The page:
Government’s Magic Boxes will get rid of porn

Well, excellent scoop from Channel 4. Apparently, the government has discovered a Magic Box of some description.

Internet and phone firms are preparing to install “black boxes” to monitor UK internet and phone traffic, and decode encrypted messages – including Facebook and GMail messages.

[From ‘Black boxes’ to monitor all internet and phone data – Channel 4 News]

When I say scoop, of course, I’m being sarcastic, since the plans are well-known and several years old.

Home Office officials have told senior figures from the internet and telecommunications industries that the “black box” technology could automatically retain and store raw data from the web before transferring it to a giant central database controlled by the Government.

[From Government black boxes will ‘collect every email’ – Home News – UK – The Independent]

But Channel 4 say that these boxes have some pretty amazing abilities, including that of decrypting all internet traffic. Apparently the government’s Magic Box decrypts everything, throws away the content and then sends the message headers back to the ISP for storage, although why they would bother doing this isn’t clear – why doesn’t the government store them? Anyway, the point is that the government knows what you are looking at. So…

The Prime Minister spoke recently about the possibility that internet services or devices might come with a filter on as their default setting, and said that the government should investigate that option and seek views on it.

[From Ministers consult public on ‘opt in for smut’ plans • The Register]

Why can’t the government do this? Since it knows what you’re looking at, if you’re looking at child pornography, Nazi drug-dealing propaganda or the Labour party manifesto then the Magic Box can simply throw away the traffic. I’m thinking of popping along to the Conservative Technology Forum in a couple of weeks’ time so I’ll ask the question there: if these Magic Boxes do exist, then why doesn’t the government use them to block child pornography? And if they say that they won’t, then I’ll write the Daily Wail headline myself: “Cameron decides to allow child pornography”.

I’ve tried googling to find out how the Magic Boxes are going to decrypt SSL sessions but without success. It could be that one of the big IT suppliers has told the government that it can be done provided several hundred million quid are invested in building custom systems, and that when a billion quid has been wasted on it they will just cancel the project (like the NHS Supercomputer). One implication is obvious though: the government will have to ban VPNs and PGP.

 

In the future, everyone will be famous for fifteen megabytes

TEDdy bear

A few years ago, while banging my head against the brick wall that was Her Majesty’s Government’s ID Cards scheme, I had an idea for trying to explain what technology could do to deliver a better national identity infrastructure for the 21st century: use Dr. Who’s “psychic paper” as the narrative pivot, much as the technologists of a previous generation used the Star Trek “Communicator” as the template for the mobile phone.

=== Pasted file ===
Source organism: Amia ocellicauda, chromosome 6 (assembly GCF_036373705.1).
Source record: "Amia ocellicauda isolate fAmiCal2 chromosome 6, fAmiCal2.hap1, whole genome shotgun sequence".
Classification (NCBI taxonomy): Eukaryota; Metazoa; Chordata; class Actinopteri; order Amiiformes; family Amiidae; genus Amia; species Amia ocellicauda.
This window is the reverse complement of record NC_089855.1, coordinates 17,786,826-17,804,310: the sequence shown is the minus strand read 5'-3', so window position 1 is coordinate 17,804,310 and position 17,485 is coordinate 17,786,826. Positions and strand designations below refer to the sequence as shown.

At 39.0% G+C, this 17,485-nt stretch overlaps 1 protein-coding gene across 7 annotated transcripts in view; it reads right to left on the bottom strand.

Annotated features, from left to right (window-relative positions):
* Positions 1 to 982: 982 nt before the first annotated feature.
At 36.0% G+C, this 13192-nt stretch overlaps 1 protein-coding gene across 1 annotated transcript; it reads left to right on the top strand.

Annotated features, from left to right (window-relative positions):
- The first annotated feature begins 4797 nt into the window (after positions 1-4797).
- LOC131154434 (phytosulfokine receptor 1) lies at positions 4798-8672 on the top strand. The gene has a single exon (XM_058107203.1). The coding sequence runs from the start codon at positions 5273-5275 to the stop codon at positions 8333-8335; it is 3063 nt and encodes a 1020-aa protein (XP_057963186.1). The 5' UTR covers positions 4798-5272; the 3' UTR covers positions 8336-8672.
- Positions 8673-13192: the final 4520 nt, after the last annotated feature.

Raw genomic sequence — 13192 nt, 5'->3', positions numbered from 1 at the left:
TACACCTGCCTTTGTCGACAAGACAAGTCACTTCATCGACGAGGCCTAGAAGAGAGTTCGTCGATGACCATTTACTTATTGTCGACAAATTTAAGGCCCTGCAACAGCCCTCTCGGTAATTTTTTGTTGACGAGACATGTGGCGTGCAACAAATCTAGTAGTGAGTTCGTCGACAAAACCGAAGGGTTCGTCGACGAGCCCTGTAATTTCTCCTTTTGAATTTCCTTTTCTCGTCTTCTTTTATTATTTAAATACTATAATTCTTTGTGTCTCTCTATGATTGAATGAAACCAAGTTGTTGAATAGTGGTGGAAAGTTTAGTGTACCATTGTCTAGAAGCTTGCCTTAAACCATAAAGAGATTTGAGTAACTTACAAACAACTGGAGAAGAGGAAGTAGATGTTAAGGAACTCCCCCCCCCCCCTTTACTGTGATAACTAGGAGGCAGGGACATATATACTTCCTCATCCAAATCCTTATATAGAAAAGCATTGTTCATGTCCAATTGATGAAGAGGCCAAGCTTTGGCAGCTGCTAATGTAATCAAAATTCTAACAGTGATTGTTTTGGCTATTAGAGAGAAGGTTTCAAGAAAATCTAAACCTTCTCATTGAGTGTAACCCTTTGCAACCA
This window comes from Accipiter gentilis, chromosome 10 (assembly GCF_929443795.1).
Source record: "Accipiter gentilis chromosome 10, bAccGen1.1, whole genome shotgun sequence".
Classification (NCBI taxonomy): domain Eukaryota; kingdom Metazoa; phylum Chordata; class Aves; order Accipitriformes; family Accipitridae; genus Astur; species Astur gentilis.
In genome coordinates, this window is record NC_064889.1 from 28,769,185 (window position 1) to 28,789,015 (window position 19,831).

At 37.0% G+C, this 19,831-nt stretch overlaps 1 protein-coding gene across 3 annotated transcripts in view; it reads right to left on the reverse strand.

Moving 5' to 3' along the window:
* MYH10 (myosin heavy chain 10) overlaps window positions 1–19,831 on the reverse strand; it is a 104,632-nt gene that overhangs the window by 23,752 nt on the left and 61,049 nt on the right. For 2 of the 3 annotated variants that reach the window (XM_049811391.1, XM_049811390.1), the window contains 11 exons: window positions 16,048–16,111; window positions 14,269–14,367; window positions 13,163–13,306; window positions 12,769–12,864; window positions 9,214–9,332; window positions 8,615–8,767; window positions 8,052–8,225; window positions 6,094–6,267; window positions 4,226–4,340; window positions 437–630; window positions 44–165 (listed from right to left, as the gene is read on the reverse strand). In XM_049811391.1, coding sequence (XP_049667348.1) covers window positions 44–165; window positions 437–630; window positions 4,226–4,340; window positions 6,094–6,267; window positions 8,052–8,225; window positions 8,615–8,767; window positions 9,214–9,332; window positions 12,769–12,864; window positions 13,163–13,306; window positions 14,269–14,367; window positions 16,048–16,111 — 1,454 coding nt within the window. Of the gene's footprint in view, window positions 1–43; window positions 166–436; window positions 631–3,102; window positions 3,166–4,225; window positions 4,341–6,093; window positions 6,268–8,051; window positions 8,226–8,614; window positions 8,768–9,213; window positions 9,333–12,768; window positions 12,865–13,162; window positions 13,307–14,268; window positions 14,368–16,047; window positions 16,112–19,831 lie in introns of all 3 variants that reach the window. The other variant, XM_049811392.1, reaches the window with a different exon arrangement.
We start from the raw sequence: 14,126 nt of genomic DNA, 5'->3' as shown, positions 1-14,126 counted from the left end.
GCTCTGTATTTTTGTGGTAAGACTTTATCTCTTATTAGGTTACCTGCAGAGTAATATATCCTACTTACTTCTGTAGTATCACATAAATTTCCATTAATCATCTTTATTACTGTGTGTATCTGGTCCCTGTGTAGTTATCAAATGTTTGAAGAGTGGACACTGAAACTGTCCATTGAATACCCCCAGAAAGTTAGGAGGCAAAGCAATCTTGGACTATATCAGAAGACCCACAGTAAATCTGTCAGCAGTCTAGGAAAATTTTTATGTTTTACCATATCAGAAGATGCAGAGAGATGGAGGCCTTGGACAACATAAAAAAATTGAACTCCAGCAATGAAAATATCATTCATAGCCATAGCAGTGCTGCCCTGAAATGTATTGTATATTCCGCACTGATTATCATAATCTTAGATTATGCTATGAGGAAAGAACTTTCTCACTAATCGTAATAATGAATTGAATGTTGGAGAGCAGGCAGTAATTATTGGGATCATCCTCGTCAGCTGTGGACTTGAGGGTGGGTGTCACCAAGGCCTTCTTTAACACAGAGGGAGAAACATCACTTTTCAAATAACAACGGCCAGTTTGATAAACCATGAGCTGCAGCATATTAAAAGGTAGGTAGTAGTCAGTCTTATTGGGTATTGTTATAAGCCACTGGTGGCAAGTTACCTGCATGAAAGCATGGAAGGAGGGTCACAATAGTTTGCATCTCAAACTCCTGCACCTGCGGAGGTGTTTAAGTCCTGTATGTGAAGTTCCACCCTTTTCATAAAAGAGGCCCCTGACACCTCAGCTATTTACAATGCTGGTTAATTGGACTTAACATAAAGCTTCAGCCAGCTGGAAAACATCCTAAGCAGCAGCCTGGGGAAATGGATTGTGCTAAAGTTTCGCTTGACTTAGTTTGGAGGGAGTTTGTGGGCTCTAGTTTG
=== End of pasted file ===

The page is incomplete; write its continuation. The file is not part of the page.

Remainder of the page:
What was an amusing notion for a talk at a small conference took hold and I developed the concept in a paper that was published in the Journal of Identity in the Information Society back in 2009 [here] and evolved the idea of the “Psychic ID”.

what started off as an idea in a discussion — basically, trying to visualise 21st-century digital identity management using Dr. Who’s psychic paper as a reference point, having given up on trying to explain keys, certificates and all the rest of the crypto-infrastructure — became a presentation and then a paper and finally a peer-reviewed paper that I’m rather proud of. I’ve found a way to explain to non-technical audiences — well, British non-technical audiences at least — that the combination of widely-available devices and intelligence can deliver an identity management infrastructure that can achieve much more than they imagine.

[From Digital Identity: I can see an article of some sort. Anyone called David?]

The idea went down tolerably well, so when I was very kindly invited to give my first TEDx talk at Sussex University I thought I’d give it a try. It was actually very difficult to know what to present. We ran through it a couple of times at the office, but I wasn’t sure who would be in the audience or what they would be interested in so it was hard to judge to contact. Anyway, it seemed to go down OK on the day, and I was quite excited when I got a link to a video of the talk.

When I saw the video, I was horrified! Points not made properly, interrupted trains of thought, stupid jokes in the wrong place (or half completed, including a good joke about banks having problems with id management), a series of distractions, key points not made properly, too many slides with variable pacing… I could go on. I rather pride myself on presenting as my only comparative advantage and contribution to Consult Hyperion, so I was, to say the least, not very happy with it.

Hence I was astonished, and genuinely flattered, to get an e-mail informing me that my talk was one of the less than one in a hundred of the TEDx talks that are shown on the main TED site. And as of today, there it is.

I won’t get over this for a while.

 

In the future, everyone will be famous for fifteen megabytes